Dedicated to excellence in housing management training and certification

The National Center for Housing Management was established in 1972 by Executive Order of the President of the United States to ensure that managers of affordable housing had the professional skills necessary to meet the unique challenges of affordable housing management. More than 40 years later, our dedication to that mission is as strong as ever.

This website describes the many ways we support the housing management industry. Please contact us for further information about any of our training, consulting, or testing services.

Housing Management Institute, 9/11-15, 2017

Crowne Plaza Chicago Metro Downtown

HMI is a five-day training event that lets you choose from eight of NCHM's most popular courses. Get the industry's best training, all under one roof and served fresh over five days!  More/register.

Classroom Training

From property performance to compliance and occupancy, our certification courses set the industry standard.


Online Training

Our live and on-demand webinars address both late-breaking issues and core competencies that impact housing professionals.


Organizational Consulting

We help organizations assess and improve their performance. Learn how we can help your organization reach its full potential.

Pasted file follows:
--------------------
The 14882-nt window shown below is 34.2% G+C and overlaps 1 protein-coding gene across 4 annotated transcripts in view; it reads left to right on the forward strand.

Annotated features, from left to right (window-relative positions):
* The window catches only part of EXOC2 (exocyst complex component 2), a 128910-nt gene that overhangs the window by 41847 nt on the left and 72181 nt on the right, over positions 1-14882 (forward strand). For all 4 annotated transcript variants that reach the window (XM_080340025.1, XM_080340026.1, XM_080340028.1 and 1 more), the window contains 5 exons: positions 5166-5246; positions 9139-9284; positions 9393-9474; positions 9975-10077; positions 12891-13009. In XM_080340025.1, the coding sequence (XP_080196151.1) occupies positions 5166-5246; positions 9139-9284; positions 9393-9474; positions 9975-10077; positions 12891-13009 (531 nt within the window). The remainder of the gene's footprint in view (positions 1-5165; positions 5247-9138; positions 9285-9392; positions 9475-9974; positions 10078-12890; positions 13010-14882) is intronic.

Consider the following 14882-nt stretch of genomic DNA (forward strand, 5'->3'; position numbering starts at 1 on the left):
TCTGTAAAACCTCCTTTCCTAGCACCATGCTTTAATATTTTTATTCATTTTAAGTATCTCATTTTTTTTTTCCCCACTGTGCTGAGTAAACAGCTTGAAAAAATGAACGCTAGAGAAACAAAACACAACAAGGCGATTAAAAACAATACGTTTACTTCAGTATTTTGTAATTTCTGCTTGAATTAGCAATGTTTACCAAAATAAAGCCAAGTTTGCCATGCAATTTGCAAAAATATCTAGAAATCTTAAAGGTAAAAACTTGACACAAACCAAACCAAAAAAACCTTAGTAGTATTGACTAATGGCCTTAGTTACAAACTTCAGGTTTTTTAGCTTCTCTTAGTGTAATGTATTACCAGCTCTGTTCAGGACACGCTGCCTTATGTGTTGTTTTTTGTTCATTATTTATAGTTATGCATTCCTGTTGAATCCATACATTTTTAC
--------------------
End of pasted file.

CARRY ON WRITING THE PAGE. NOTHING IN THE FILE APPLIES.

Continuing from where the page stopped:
Aptitude Testing

Our position-specific online aptitude testing platform enables you to identify the right candidates for employment and promotion.


Conference explores LIHTC challenges

Jo Ikelheimer

Low Income Housing Tax Credit (LIHTC) professionals gathered from across the country in mid-June at the National Council of State Housing Agency’s Housing Credit Connect conference in Atlanta to review the state of our nation’s housing, learn about current issues and trends in affordable programs, and network with each other. As usual, NCHM was attending and participating on panels. The following is an overview of conference activities for those of you involved in the world of LIHTC.

Opening remarks highlighted a slowing growth in the market for renters with a continuing reduction in homeownership, punctuated by that fact that over eleven million renters pay more than fifty percent of their income on their basic housing expenses, rent and utilities. This cost burden has increased at an unprecedented pace this decade, with rental assistance programs unable to keep up with the need ...


In wealth's shadow, public housing offers hope

Glenn Stevens

By Glenn Stevens, NCHM President

At a recent meeting of the American Academy of Housing and Communities, I was told by a member about a movie I should watch called "Class Divide." Now, I must disclose that I am something of a moviephile. My wife and I make a habit of seeing every Oscar-nominated film, so I was a little skeptical. I also must say that I am not in the habit of writing movie reviews, so please cut me some slack.

I was particularly interested in writing about the movie not only because the topic is so, well, topical, but also because NCHM is now under contract with the New York City Housing Authority to train all of its staff.

The HBO documentary was a pleasant surprise. At its core, it covers the complex issues of pubic education, immigration, employment, gentrification, and, of course, affordable housing.